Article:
FERMANAGH District Council’s Debbie Coyle has told the Herald she has come across a lot of instances where non-nationals who have settled here have been subject to racism, either out in the community or at work.
London-born and now living in Enniskillen, she was among those who attended an event in St Macartin’s Cathedral Hall last week which invited people to come along and hear the experiences of those who have settled here.
The event was hosted by the Irish Churches Pace Project.
“I found it very enjoyable, looking at other traditions from around the world and meeting some of those people who are now settled in Enniskillen.
“As well as sharing some delicious food, they shared some of their experiences of what it is like to come to Fermanagh to live.
“Like myself, they have had some very happy times, met wonderful people and in general feel accepted into the community.”
However, she said she had come across those who had a different experience.
“You could have 100 lovely people and one who is racist and the impact of that one person can have a terrible impact on them.
“It’s something I have come across quite a lot recently when I am out speaking to people, and people know they can speak to me.”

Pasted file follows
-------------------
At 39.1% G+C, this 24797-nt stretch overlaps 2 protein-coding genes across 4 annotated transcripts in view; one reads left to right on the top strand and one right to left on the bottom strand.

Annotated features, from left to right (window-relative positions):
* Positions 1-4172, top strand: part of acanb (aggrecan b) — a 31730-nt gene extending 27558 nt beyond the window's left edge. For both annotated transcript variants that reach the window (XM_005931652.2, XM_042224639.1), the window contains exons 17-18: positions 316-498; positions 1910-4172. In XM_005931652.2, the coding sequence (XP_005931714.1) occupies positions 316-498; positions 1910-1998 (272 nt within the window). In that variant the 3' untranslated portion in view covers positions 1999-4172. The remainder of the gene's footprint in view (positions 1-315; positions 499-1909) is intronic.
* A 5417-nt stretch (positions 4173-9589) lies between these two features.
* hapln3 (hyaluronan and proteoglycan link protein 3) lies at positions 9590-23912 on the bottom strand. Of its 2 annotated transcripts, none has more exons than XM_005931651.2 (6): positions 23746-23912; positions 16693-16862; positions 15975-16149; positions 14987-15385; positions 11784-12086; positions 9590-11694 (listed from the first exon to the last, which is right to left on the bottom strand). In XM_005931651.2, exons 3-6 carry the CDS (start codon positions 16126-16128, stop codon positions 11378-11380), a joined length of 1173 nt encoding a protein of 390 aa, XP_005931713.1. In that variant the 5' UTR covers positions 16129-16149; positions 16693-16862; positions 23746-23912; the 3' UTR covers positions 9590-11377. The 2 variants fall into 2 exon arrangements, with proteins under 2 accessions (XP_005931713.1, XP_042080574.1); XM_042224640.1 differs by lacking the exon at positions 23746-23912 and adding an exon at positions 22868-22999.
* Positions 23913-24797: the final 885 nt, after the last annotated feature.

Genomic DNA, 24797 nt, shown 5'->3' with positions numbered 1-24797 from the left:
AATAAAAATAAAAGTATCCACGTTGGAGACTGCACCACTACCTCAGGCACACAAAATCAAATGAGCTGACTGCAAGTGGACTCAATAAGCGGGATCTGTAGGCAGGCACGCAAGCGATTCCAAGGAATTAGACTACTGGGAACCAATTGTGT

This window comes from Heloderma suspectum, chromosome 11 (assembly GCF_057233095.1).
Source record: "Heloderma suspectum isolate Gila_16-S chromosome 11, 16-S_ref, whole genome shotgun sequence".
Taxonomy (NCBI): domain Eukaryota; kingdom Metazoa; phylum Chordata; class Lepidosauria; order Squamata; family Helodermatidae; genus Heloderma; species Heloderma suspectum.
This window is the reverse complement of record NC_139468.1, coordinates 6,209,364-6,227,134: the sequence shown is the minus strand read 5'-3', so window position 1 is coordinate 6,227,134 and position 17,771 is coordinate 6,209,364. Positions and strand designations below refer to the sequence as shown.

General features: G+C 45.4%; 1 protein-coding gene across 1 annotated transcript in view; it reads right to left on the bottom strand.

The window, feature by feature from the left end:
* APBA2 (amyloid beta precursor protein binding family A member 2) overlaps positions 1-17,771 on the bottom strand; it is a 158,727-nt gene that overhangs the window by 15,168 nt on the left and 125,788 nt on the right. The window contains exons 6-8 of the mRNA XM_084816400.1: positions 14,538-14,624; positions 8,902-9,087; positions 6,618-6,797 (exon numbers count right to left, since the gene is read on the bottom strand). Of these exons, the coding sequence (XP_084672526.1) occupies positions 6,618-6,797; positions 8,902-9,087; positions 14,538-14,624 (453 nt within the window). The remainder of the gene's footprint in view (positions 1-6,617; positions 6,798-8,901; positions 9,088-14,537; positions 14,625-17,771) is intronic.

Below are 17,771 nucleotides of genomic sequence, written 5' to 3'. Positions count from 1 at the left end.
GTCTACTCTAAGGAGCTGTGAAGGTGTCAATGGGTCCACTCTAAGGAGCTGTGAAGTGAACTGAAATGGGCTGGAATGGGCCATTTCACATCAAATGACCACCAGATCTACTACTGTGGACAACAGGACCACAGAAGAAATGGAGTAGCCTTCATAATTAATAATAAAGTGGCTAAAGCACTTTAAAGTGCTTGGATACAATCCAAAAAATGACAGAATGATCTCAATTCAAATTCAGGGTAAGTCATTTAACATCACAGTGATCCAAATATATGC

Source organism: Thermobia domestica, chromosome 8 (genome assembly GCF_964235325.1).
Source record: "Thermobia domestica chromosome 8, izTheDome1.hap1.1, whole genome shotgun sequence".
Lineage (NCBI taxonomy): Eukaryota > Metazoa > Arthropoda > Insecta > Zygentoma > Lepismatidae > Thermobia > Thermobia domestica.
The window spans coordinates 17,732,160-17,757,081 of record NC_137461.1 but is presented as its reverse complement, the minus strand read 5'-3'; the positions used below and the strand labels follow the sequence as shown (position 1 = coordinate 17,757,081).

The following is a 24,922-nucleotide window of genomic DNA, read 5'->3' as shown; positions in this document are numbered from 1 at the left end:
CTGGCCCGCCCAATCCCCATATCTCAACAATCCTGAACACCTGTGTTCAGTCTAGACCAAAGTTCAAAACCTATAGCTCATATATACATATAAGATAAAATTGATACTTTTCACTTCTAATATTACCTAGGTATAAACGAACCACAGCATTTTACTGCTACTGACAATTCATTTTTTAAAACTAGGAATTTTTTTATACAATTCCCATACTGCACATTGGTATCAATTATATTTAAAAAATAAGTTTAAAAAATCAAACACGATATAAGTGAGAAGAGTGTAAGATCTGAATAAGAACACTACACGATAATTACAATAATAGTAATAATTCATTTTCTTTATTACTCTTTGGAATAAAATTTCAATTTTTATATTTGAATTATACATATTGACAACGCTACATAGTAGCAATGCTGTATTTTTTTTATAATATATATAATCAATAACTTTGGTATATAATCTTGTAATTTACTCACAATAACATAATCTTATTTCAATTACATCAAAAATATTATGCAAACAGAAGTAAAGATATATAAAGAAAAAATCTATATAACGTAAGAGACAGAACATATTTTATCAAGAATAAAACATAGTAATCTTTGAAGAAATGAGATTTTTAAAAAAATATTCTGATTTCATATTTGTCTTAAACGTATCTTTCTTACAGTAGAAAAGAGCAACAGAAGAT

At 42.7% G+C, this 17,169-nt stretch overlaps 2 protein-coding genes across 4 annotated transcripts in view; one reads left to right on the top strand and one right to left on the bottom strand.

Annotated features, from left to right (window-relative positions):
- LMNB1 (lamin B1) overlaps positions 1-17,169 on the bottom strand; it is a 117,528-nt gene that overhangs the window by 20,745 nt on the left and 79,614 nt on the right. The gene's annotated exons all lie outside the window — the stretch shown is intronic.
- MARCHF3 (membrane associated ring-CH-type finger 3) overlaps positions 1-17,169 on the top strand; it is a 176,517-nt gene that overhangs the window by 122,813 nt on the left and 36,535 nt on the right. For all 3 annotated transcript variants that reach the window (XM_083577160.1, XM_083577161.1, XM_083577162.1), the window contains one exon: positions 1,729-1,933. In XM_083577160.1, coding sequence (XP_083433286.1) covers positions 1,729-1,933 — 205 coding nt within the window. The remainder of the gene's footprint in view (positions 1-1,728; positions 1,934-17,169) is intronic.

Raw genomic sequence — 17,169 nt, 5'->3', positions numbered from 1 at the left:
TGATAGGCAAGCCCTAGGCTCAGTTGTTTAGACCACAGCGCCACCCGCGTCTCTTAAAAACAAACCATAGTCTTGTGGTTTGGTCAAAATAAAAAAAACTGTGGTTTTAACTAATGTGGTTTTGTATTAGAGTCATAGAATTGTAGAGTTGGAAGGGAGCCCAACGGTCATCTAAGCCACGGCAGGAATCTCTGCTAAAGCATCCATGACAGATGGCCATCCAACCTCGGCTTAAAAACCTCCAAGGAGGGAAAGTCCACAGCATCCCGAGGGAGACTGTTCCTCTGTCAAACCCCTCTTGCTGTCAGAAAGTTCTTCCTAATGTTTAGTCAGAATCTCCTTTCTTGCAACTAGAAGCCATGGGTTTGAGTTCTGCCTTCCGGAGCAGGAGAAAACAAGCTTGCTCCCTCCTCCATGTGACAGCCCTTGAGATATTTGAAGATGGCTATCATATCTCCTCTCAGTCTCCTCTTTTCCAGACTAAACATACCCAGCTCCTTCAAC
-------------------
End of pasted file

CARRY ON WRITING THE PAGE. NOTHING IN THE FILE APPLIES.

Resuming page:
Asked what racist abuse takes, she said it happens when people are going home and in the workplace.
“It’s very subtle, but the people on the receiving end they’re not silly. They know when they’re being laughed at or ignored or just being excluded. It’s really not very nice.”
It’s for that reason that Councillor Coyle is encouraging community groups and organisations to host a ‘Meet Your Neighbour’ event along the lines of the one in the Cathedral Hall.
She commended the event organisers, Embrace NI and the funders, Irish Churches Peace Project.
“Many of our young people leave these shores to live abroad, they become foreigners in the country they go to, and I would like to think that they would be treated as equals and with respect.
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